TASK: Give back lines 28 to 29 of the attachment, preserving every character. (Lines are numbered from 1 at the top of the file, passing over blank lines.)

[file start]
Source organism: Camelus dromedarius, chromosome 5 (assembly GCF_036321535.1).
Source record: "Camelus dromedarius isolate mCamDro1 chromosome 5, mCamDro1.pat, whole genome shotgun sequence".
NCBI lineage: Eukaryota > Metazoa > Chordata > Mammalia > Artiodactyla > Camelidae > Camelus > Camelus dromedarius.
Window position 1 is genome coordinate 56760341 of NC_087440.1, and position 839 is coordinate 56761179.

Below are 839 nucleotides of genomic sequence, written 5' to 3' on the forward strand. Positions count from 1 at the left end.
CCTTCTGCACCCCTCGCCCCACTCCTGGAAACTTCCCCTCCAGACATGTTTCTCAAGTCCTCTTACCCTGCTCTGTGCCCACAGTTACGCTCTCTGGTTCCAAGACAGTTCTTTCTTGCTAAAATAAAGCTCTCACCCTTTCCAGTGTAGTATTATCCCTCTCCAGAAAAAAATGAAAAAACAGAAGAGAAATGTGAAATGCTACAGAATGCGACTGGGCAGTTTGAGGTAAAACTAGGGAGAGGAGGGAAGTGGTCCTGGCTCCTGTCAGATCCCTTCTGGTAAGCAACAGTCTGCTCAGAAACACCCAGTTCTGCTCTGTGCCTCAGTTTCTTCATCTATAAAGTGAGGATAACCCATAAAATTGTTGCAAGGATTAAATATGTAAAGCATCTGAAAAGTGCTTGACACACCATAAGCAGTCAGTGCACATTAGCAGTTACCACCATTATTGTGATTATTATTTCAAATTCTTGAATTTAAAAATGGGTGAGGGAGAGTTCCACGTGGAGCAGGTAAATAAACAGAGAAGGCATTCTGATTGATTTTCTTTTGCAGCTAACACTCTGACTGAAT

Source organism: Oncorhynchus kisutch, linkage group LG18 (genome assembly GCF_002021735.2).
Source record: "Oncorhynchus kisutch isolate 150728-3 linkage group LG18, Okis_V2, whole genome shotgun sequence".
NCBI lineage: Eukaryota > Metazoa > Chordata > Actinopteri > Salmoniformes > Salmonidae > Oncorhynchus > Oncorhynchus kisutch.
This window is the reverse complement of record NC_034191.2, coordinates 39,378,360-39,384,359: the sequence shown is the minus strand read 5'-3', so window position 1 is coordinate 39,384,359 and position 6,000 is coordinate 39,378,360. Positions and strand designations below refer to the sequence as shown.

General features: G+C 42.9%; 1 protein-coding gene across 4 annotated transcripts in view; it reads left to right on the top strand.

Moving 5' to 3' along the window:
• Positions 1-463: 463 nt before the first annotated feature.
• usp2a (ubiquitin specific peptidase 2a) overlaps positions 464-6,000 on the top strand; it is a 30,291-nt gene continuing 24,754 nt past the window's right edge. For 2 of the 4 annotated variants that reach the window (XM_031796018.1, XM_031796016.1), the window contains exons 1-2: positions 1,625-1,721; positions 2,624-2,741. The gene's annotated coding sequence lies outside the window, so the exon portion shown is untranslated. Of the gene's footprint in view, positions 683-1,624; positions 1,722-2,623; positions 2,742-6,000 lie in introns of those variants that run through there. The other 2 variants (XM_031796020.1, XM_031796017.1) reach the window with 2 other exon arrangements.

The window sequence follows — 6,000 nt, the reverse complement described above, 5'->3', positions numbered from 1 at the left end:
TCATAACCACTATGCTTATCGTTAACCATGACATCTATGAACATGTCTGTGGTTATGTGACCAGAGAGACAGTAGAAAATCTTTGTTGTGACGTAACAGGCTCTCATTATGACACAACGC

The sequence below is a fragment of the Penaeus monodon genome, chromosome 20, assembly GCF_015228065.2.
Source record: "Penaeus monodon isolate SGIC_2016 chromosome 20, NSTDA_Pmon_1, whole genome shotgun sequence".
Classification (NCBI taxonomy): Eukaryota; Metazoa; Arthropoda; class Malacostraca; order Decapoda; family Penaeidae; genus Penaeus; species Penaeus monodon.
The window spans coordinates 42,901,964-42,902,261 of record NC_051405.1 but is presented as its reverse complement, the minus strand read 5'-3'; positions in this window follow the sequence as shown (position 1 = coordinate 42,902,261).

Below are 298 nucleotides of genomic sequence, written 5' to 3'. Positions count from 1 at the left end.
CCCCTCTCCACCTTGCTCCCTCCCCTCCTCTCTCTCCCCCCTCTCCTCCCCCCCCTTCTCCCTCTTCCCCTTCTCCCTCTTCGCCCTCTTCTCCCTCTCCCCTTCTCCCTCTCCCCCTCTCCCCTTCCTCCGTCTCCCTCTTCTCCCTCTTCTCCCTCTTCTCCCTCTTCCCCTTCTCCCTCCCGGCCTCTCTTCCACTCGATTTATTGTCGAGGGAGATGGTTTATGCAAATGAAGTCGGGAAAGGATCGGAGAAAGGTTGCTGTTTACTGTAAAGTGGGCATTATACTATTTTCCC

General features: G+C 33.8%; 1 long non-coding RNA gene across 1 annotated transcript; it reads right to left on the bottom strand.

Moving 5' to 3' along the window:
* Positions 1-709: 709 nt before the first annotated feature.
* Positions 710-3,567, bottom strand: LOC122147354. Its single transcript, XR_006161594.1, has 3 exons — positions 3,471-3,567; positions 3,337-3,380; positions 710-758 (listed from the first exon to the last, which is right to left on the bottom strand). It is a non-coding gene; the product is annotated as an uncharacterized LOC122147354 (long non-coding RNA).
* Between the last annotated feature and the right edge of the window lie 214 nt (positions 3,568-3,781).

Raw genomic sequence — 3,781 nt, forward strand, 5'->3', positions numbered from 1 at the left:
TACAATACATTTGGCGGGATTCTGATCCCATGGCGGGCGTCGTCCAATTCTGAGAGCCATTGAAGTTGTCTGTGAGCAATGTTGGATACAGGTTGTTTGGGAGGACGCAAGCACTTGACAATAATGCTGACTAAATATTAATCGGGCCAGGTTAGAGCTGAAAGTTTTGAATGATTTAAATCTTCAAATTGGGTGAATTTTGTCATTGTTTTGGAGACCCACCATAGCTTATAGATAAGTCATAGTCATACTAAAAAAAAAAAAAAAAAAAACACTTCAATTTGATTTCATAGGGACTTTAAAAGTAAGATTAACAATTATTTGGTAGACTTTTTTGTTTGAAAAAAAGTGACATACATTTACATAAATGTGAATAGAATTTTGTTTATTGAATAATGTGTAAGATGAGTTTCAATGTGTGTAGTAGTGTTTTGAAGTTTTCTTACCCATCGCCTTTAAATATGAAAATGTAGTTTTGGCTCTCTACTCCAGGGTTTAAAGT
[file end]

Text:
Raw genomic sequence — 3,781 nt, forward strand, 5'->3', positions numbered from 1 at the left:
TACAATACATTTGGCGGGATTCTGATCCCATGGCGGGCGTCGTCCAATTCTGAGAGCCATTGAAGTTGTCTGTGAGCAATGTTGGATACAGGTTGTTTGGGAGGACGCAAGCACTTGACAATAATGCTGACTAAATATTAATCGGGCCAGGTTAGAGCTGAAAGTTTTGAATGATTTAAATCTTCAAATTGGGTGAATTTTGTCATTGTTTTGGAGACCCACCATAGCTTATAGATAAGTCATAGTCATACTAAAAAAAAAAAAAAAAAAAACACTTCAATTTGATTTCATAGGGACTTTAAAAGTAAGATTAACAATTATTTGGTAGACTTTTTTGTTTGAAAAAAAGTGACATACATTTACATAAATGTGAATAGAATTTTGTTTATTGAATAATGTGTAAGATGAGTTTCAATGTGTGTAGTAGTGTTTTGAAGTTTTCTTACCCATCGCCTTTAAATATGAAAATGTAGTTTTGGCTCTCTACTCCAGGGTTTAAAGT